I did sleep very tight, breakfast was a lot better than the previous day and my day started significantly better as well.
The road took me from Peruggia to Atessa via Ascoli Piceno. I had a quick kebab for lunch. I know it is not very Italian but it did have some Italian elements in it. It was very small and light as well.
I arrived early at my overnight stay location, which turned out to be a medieval castle, converted to a hotel. It was a bit funny because the lady that greeted me didn’t understand English so we couldn’t really communicate. I was using signals, she insisted on speaking Italian very slowly and loudly. It was funny, because she thought I would understand, but it was hopeless.
After all, I did park my bike in the hall of the castle and headed towards my room, which was on a tower of the castle. The view was just magnificent.
After I refreshed myself a bit, I headed to the kitchen where some German tourists were enjoying their coffee break. We had a quick chat and I received detailed information about the village. They were very well informed (being Germans) and also seemed to frown upon me a little bit for my “misorganisation”.
I call it parameterised chaos and adventure.
I did have a good night’s sleep and a good breakfast to start the day.
But still, fatigue started kicking in. I was genuinely knackered at this stage. Despite this fact, the weather didn’t do me any favours as well. It was a really hot day.
I decided to use the Autostrada (aka motorway) for about 200Km from Atessa to Bari. It seemed like a very easy task, but it turned out to be the hardest day of them all.
Even when cruising at 120 km/h I was sweating like a pig. The air was really hot and as I was heading south it was getting worse by the minute.
At some point I felt dizzy and pulled over at an emergency parking of the motorway. I was genuinely scared at that stage. I rode some of the most dangerous roads in Europe and didn’t feel scared at all. But now it was a battle with myself.
All the symptoms were fitting. Dizziness, nausea, light fever, shaking and no sweating any more. I was probably heading for a massive heatstroke. With many stops I made it to the port of Bari where the symptoms only got worse. I tried drinking a Gatorade to balance my potassium and sodium levels. It didn’t help much, but the nausea started disappearing.
They saw me heading to the port and waived at me, but I didn’t see them. Then they were arguing about me being Greek or British. The bloke said I was Greek, but his wife saw my British numberplate. At the end of the day, they were both right (and wrong) at the same time.
The air-conditioning of the ship did miracles and I immediately felt a lot better. We discussed about many things and I had a really good time with them. I also met some guys that were from the Greek V-Strom club. They seemed very baffled and amazed that I did a trip like this on my own, on a modest fazer, my wee loyal dragon pacman.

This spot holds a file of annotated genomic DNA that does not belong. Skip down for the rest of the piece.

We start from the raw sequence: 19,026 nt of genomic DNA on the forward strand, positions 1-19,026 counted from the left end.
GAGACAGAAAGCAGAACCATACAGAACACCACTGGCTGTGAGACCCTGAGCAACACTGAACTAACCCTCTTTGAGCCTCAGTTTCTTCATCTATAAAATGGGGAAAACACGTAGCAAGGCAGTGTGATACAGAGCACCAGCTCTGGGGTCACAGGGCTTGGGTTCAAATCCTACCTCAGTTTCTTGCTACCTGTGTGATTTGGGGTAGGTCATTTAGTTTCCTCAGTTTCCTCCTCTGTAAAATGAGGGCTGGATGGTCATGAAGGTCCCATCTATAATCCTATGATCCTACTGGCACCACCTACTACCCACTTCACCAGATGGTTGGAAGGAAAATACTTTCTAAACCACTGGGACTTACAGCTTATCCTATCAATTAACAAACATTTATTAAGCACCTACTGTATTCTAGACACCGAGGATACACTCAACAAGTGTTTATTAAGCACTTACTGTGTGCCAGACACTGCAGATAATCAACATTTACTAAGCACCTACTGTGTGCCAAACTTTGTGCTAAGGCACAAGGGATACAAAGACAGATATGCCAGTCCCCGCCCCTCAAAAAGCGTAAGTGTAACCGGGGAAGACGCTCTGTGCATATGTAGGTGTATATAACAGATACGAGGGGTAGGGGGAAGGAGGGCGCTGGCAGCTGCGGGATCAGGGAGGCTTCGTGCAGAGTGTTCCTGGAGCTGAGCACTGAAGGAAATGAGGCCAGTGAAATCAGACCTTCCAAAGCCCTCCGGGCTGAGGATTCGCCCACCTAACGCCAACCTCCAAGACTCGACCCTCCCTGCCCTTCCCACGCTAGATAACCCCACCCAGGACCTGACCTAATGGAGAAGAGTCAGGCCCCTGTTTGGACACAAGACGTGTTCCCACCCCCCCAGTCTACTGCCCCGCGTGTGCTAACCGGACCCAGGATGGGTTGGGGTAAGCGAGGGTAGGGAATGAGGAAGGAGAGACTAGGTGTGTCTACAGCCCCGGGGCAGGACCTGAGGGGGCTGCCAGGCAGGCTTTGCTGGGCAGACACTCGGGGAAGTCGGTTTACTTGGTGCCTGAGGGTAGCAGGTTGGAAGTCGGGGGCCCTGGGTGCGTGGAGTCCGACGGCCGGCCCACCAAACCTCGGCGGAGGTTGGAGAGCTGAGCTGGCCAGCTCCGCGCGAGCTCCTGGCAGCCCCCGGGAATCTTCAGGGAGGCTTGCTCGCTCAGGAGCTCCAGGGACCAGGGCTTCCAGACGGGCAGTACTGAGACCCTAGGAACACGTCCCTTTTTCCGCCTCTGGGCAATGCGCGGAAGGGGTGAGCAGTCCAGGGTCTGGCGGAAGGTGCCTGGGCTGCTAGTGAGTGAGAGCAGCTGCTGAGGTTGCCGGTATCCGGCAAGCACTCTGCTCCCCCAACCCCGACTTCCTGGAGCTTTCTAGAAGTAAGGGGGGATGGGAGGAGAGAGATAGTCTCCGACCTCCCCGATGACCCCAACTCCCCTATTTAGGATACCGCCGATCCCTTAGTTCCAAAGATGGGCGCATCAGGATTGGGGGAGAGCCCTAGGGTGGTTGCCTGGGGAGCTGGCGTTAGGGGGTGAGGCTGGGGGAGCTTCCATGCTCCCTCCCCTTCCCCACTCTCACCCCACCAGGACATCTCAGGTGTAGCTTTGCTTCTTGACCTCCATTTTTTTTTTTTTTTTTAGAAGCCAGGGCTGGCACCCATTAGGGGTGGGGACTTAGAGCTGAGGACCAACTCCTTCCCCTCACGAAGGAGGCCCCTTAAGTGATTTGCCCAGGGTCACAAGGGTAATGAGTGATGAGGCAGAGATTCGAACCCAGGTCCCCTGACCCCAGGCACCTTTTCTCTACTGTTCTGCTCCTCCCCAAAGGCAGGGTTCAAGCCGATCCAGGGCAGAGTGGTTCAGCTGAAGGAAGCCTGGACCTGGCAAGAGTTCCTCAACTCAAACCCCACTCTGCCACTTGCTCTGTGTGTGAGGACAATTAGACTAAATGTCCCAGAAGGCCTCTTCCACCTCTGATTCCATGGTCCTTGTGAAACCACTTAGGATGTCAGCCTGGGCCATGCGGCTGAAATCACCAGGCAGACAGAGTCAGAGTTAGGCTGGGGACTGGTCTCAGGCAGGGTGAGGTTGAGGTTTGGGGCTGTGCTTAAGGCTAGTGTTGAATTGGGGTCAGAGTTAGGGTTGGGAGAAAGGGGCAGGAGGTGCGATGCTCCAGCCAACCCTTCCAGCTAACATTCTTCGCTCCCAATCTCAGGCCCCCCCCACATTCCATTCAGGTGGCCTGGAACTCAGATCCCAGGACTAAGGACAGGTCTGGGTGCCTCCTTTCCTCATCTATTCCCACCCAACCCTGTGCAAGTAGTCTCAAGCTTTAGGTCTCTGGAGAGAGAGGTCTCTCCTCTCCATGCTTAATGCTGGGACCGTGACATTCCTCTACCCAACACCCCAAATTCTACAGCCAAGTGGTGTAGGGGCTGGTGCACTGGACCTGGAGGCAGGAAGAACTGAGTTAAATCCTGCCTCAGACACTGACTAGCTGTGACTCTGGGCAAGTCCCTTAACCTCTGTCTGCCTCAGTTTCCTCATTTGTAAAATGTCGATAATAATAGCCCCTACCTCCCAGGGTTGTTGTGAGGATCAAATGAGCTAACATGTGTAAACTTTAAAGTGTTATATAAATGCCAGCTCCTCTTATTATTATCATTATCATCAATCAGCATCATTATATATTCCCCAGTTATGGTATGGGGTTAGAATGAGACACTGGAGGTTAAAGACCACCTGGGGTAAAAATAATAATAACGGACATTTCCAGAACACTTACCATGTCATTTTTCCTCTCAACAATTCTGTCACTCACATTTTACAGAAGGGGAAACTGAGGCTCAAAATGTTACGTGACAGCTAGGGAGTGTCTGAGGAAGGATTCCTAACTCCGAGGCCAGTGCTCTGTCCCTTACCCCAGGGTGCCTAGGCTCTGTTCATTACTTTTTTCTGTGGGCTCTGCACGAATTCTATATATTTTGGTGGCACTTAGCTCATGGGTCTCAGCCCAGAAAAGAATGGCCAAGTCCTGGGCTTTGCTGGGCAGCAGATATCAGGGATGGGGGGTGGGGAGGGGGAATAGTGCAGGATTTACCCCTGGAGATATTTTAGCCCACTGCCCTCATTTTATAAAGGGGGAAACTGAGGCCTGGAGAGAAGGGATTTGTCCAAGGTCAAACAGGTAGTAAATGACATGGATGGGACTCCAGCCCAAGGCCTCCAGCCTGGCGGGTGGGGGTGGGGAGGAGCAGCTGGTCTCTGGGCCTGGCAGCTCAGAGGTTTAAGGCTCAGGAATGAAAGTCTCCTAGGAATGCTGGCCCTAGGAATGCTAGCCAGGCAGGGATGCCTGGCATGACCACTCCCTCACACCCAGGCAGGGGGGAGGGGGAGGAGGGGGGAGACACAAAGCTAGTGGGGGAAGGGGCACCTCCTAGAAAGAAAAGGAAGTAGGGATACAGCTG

Going for a quick cigarette on the deck of the ship and seeing a Greek flag brought tears to my eyes. I’ve made it.
I disembark, say goodbye to the other fellow bikers and start cruising on the Egnatia motorway to Thessaloniki. It was chilly. In fact so chilly that I had to turn on my heated grips and close the vents on my jacket.
It was such a weird feeling riding on a road that I only drove on whilst I was living in Greece. It was the road that gave me my first and only (so far thank God) speeding ticket, so I stick to the speed limit, consequently saving on fuel as well.
It is the only European motorway I used that hasn’t got service stations. It is a good motorway though.
After a quick fuel stop near Kozani, I stopped at the only service station near Katerini, about 80Km from Thessaloniki. I smoke a cigarette and let all the thoughts pass through my head.
Finally, I reach Thessaloniki and then ride on the roads I have been riding on almost every day three years ago. It seems unreal and very sentimental as well.
Finally, I reach my family home and ring the doorbell. At this point, I really regret that I didn’t take a picture of my Mum’s face when she realised that I rode all the way down there.
I quickly unload the bike and go for a quick coffee, near the sea…
The Great Escape is finally over and successful. 5,000 Km (3,106 miles) on mostly open roads in 12 days. There is this satisfaction but also a bit of emptiness after this mission is over.
I have been thinking of this trip since I bought this bike and now it is over. It was probably one of my best experiences so far. It broadened my mind and changed the way I see certain things.
Also, I really enjoyed the time I’ve spent in Greece. This normally doesn’t happen when I am there for a few days, but this time it was different. Why? Because reasons. I can’t really pinpoint them, but good things happened and I’ve spent quality time with people I love. I loved some people even more, as well.
The moral of the story is, if you want to do something, do it. Better sooner than later. It is worth it, believe me.